18 Money Management Tips for Newly Married Couples

“For better or for worse… For richer or for poorer.” This is what most of us promise to our spouse when we pledge ourselves in marriage. But unfortunately, many couples today can’t seem to survive either richer or poorer due to poor money management skills.

Some couples stick with their own individual way of managing money, which may or may not mesh with their spouse’s. Others may take the responsibility all on their own shoulders or shove it onto their spouse instead. Some spouses even lie, cheat, and overspend, and cause all trust within the relationship to be a distant memory. As a newly married couple, how can you prevent these tragedies from happening in your own marriage?

There is definitely hope, but you need to act early. In fact, money management can actually be a rewarding way to bond with your loved one. Here are steps to take and tips to make sure you get on the right track for a lifetime of properly managing your joint finances.

Money Management Steps for Newlyweds

Managing your own money can be challenging enough. But incorporating your spouse’s finances can be overwhelming. In other words, don’t expect to be an expert right away. The two of you have some things to work out and should take plenty of time to do so. Follow these nine steps one step at a time so you and your spouse can easily get accustomed to healthy financial habits.

1. Start Talking About Finances
It’s best to do this before you get married, but if you have not, discuss finances with your new spouse as soon as possible. You’ll need to go over what accounts you have and how much debt you carry. You’ll also want to be clear on how you expect money to be handled.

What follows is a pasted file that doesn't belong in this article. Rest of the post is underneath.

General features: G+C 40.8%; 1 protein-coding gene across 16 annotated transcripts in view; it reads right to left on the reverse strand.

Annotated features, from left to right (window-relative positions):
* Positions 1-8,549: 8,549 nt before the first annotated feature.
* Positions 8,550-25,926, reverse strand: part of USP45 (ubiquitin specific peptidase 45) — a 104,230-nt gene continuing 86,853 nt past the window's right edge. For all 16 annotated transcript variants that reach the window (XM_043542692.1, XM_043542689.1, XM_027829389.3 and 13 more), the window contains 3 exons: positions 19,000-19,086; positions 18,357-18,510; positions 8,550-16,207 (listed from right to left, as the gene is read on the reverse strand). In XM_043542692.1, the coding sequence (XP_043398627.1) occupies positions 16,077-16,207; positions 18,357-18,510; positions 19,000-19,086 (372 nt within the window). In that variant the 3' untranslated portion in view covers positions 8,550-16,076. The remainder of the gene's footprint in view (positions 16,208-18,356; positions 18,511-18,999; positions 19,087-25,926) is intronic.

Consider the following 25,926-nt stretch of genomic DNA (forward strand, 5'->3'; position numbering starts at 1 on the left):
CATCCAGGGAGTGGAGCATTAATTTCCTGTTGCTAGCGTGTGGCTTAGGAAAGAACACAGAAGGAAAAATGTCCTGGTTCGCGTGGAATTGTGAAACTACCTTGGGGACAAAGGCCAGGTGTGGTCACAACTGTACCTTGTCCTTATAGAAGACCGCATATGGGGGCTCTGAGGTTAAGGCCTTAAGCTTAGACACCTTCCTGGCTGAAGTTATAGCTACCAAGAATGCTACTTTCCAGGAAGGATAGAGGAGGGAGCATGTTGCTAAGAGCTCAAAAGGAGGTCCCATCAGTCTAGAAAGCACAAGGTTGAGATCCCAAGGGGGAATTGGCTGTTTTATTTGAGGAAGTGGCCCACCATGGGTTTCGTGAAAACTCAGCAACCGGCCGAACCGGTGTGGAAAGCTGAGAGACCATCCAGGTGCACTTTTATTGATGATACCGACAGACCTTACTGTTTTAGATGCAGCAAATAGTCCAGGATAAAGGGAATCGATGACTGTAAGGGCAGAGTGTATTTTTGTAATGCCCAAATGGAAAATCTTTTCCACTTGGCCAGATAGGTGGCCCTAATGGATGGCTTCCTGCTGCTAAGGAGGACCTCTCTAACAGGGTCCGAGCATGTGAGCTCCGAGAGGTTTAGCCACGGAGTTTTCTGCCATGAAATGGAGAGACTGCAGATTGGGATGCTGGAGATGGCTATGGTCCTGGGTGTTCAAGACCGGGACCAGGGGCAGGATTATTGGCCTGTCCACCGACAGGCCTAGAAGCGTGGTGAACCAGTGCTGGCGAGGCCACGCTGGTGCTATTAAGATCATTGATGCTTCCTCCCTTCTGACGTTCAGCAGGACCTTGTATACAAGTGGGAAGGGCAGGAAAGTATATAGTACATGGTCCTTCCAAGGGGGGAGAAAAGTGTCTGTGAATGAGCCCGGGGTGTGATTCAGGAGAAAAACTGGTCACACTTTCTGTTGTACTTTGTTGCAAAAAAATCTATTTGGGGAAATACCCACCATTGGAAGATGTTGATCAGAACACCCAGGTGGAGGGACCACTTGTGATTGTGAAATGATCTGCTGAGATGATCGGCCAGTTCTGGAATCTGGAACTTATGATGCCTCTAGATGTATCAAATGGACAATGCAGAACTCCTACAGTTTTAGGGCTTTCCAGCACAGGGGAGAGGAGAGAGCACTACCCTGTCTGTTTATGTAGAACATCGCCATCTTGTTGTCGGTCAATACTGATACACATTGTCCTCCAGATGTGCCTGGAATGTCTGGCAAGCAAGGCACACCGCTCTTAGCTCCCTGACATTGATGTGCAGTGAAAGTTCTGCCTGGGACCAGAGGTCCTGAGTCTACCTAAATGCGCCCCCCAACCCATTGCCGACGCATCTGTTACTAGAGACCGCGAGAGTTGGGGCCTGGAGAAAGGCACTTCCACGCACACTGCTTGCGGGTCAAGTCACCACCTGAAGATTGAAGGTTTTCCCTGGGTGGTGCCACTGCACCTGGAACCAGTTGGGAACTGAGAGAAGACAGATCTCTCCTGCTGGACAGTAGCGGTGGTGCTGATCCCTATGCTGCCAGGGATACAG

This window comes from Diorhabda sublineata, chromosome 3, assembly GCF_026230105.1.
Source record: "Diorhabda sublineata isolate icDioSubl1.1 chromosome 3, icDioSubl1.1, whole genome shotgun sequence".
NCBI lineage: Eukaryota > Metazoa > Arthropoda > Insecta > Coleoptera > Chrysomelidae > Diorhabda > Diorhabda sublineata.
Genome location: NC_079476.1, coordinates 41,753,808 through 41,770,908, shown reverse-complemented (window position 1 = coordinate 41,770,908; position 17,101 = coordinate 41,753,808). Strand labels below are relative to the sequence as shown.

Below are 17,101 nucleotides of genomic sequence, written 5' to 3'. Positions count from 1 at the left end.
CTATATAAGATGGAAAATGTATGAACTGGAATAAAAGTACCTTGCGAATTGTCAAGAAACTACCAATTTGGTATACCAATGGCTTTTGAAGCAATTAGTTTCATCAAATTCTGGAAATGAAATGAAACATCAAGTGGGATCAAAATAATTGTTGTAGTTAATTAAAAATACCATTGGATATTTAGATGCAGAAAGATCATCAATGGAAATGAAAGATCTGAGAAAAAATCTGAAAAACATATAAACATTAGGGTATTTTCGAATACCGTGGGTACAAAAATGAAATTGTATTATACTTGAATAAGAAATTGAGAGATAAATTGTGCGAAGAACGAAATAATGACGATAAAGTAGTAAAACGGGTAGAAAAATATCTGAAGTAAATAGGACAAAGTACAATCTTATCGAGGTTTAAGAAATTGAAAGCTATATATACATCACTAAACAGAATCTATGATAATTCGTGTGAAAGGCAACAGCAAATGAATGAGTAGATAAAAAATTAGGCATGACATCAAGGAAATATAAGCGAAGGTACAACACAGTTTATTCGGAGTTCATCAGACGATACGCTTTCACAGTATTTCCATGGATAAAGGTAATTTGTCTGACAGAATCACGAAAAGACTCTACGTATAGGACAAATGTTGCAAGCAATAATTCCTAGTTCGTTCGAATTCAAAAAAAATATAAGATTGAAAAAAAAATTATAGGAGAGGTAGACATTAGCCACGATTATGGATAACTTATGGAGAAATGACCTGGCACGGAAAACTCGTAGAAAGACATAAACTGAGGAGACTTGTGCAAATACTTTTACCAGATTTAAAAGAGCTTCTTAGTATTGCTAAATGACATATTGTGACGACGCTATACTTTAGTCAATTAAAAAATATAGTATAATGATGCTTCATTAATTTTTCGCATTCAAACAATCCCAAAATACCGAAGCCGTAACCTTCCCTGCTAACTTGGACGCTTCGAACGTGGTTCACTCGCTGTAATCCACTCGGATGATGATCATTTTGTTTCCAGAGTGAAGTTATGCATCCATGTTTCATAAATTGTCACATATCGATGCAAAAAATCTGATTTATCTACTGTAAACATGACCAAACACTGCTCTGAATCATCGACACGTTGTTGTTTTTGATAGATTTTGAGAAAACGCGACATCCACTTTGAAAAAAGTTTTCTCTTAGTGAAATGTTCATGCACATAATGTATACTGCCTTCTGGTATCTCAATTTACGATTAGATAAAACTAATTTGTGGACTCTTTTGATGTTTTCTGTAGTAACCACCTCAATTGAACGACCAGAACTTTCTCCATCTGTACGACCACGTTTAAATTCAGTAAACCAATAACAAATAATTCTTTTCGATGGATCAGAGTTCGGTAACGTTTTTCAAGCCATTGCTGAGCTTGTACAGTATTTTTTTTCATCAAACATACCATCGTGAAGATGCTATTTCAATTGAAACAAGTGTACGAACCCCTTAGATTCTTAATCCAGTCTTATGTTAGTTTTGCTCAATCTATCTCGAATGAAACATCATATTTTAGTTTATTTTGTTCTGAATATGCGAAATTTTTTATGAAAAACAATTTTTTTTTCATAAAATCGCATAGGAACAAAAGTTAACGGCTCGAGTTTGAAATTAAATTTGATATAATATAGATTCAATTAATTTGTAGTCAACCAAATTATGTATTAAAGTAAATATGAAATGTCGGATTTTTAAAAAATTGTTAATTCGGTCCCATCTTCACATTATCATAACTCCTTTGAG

For example, let your spouse know if you expect him or her to discuss purchases over $100 with you first. Make sure each person has a good understanding of where you stand financially as a couple and the expectations that the other holds.

2. Write Down Goals
After you have determined your baseline financial status, discuss your long-term financial goals in-depth. For example, do you plan to retire at a certain age? Do you want to get out of debt and become a millionaire? If you’re planning on hiring a financial advisor, these are the kinds of things they’ll want to know.

My husband and I agreed on goals that included sticking to a budget each month and becoming a one-income family, so that I could be a stay-at-home mom. Make sure to write all of your goals down and review them periodically. You’ll have a much better chance at success if you do.

Pro tip: If you need help finding a financial advisor, SmartAsset has a tool that will match you with three potential advisors based on a series of questions. You can then choose the advisor who will be the best fit for you.

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